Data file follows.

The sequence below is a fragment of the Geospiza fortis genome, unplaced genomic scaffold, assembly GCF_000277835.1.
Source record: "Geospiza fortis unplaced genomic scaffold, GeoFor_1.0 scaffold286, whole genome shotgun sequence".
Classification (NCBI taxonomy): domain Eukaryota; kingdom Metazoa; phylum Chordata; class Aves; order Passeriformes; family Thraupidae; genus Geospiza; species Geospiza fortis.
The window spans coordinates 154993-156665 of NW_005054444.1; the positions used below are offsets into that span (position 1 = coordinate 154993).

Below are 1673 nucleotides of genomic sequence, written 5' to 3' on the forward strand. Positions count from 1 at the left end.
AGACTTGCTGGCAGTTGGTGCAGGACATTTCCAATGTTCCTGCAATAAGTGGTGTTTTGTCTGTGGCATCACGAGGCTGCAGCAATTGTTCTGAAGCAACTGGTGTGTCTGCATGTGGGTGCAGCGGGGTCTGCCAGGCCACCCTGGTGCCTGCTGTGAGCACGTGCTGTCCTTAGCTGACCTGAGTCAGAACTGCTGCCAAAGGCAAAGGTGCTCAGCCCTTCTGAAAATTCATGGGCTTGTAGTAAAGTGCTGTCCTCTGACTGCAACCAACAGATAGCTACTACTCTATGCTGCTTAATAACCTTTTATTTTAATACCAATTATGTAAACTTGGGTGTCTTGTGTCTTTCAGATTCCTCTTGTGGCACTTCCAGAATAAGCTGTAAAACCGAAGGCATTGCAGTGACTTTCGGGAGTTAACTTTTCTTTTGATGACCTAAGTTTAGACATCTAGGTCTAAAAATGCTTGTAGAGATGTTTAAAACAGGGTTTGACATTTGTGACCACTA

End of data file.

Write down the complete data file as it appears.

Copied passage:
The sequence below is a fragment of the Geospiza fortis genome, unplaced genomic scaffold, assembly GCF_000277835.1.
Source record: "Geospiza fortis unplaced genomic scaffold, GeoFor_1.0 scaffold286, whole genome shotgun sequence".
Classification (NCBI taxonomy): domain Eukaryota; kingdom Metazoa; phylum Chordata; class Aves; order Passeriformes; family Thraupidae; genus Geospiza; species Geospiza fortis.
The window spans coordinates 154993-156665 of NW_005054444.1; the positions used below are offsets into that span (position 1 = coordinate 154993).

Below are 1673 nucleotides of genomic sequence, written 5' to 3' on the forward strand. Positions count from 1 at the left end.
AGACTTGCTGGCAGTTGGTGCAGGACATTTCCAATGTTCCTGCAATAAGTGGTGTTTTGTCTGTGGCATCACGAGGCTGCAGCAATTGTTCTGAAGCAACTGGTGTGTCTGCATGTGGGTGCAGCGGGGTCTGCCAGGCCACCCTGGTGCCTGCTGTGAGCACGTGCTGTCCTTAGCTGACCTGAGTCAGAACTGCTGCCAAAGGCAAAGGTGCTCAGCCCTTCTGAAAATTCATGGGCTTGTAGTAAAGTGCTGTCCTCTGACTGCAACCAACAGATAGCTACTACTCTATGCTGCTTAATAACCTTTTATTTTAATACCAATTATGTAAACTTGGGTGTCTTGTGTCTTTCAGATTCCTCTTGTGGCACTTCCAGAATAAGCTGTAAAACCGAAGGCATTGCAGTGACTTTCGGGAGTTAACTTTTCTTTTGATGACCTAAGTTTAGACATCTAGGTCTAAAAATGCTTGTAGAGATGTTTAAAACAGGGTTTGACATTTGTGACCACTA